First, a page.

This was on my mind ...

Women are Odd and Men are Weird

Sometimes it’s hard to understand how your spouse, someone who lives with you, loves you and knows you better than anyone else has a hard time understanding you.

“What fresh hell is this?” I’ve often muttered to myself. “How in the world can he know me this long and not understand what I just said.”

“What is wrong with this woman?” I’m sure my husband has wondered, “That’s not what I said at all.”

I’ll tell you what the problem is.  Men are weird and women are odd and that’s what’s just what that it is. The best way I can describe the difference between how my husband and I conduct business, is that he thinks like a laser beam and I think in photon bursts. Consequently, I contend he has tunnel vision and he believes I’m a ping pong ball.

I see how everything I do effects everyone in the house. I pay attention to the  emotional and physical well being of everyone around me. To me, this whole ball of wax we call a family is inextricably interconnected.  I think it’s weird that he can’t pick up on disparate clues from different places and figure out how someone feels. If I didn’t manage this all male household no one would have the faintest clue when they needed to go to the doctor.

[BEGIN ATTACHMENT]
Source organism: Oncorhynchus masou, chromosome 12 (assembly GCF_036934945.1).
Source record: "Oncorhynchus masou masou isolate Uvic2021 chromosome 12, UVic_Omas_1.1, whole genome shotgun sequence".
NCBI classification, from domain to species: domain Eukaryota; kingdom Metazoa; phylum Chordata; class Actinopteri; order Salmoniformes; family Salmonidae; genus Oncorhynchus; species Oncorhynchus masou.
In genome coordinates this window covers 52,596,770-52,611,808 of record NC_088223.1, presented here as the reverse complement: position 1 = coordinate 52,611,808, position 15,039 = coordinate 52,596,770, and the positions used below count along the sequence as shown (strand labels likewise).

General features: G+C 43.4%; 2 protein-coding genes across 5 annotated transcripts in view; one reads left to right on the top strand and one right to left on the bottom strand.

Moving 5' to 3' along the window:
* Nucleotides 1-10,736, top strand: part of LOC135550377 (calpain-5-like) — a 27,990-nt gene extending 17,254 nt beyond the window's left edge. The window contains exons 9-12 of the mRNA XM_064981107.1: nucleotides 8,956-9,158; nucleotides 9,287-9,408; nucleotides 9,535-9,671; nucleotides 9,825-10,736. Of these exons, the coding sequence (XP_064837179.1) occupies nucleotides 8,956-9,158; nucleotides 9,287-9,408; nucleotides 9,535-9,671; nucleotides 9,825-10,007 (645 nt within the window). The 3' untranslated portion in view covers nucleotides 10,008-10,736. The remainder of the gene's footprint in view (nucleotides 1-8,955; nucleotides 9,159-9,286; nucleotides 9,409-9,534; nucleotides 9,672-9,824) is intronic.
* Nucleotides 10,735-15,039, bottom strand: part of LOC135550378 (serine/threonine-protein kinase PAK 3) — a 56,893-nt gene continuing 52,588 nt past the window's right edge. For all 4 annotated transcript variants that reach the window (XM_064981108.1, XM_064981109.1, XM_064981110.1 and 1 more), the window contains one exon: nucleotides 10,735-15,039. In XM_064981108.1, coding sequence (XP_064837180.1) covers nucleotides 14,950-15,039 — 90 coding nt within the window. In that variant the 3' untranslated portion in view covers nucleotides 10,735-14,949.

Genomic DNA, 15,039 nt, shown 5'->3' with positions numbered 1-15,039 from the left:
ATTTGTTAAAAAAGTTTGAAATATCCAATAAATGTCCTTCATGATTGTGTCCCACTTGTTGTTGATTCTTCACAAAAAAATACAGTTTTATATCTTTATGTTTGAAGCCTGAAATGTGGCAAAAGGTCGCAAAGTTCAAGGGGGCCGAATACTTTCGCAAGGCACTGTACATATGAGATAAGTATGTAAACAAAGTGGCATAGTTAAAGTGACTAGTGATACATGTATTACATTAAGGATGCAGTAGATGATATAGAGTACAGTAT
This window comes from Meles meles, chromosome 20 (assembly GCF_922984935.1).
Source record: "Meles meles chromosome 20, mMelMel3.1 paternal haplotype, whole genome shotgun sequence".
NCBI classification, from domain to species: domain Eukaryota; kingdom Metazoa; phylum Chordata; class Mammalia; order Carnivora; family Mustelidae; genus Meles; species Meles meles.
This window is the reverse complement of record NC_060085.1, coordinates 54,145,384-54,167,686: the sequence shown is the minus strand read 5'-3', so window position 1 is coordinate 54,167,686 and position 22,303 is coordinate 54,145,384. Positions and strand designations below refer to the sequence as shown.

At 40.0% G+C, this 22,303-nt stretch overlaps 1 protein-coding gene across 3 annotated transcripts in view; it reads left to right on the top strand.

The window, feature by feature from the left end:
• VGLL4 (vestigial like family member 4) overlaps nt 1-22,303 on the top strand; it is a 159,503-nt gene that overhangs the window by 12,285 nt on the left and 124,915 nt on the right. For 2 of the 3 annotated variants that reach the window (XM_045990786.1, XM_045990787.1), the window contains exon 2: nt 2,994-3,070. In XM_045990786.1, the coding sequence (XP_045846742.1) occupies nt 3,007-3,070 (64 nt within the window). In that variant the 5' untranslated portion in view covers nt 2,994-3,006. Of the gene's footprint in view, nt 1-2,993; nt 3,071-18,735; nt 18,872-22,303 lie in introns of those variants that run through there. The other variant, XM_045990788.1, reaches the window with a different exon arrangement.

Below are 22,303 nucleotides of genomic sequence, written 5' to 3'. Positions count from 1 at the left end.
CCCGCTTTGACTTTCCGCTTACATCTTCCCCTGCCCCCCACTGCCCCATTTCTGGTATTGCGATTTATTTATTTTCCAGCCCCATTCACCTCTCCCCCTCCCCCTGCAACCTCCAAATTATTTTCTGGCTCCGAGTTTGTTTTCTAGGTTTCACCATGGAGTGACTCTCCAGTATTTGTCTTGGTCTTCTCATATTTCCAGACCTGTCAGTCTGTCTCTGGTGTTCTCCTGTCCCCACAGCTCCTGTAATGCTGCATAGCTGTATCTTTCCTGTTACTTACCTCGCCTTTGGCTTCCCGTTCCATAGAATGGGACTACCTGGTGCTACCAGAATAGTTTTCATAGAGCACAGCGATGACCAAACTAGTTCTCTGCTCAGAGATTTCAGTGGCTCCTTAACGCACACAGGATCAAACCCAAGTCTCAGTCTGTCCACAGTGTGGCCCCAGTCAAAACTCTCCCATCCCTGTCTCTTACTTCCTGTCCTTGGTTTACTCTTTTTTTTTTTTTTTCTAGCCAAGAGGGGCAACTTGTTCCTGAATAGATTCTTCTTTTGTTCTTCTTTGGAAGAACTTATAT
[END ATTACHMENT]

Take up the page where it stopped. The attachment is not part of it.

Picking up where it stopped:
On the other hand, my husband thinks I am odd because I talk so much about extraneous stuff. My desire to manage everyone’s emotions is a hindrance to him. I clutter up his time and mind with emotional details that don’t really affect what we need to do at the time. “What are you asking him for?” he says to me when I am talking to my son. “Tell him what to do and tell him to do it now.” He wants to establish authority. He knows how important that is. I want to have a conversation, one they have no interest in at all. I have to say I stood back and let him take that one on whole when any one of the boys turned 15. Those people would have had me for lunch had I not listened to him.

The beauty of this joint bewilderment is that we are both right. He is weird and I am odd. Moreover, that’s the way it is supposed to be and neither one of us is wrong. Between us we have it all covered. I may not understand why he thinks something or other but I do have enough sense to know when his way of doing business makes more sense.  Likewise Big Man has figured out when my point of view is the best way to go.

I’m not going to lie, it took us a while to get to here and it’s still not all smooth sailing. It still drives me crazy when he’s riding around the parking lot looking for just the right spot. And his eyes still glaze over a few minutes into 1/3 of the conversations we have. But I bite my tongue even on the third trip around parking garage and he hangs in there for the fourth story.

Love doesn’t mean never having to say you’re sorry. You have to say it all the time. Sometimes it’s just knowing when to suck something up or leave something else alone.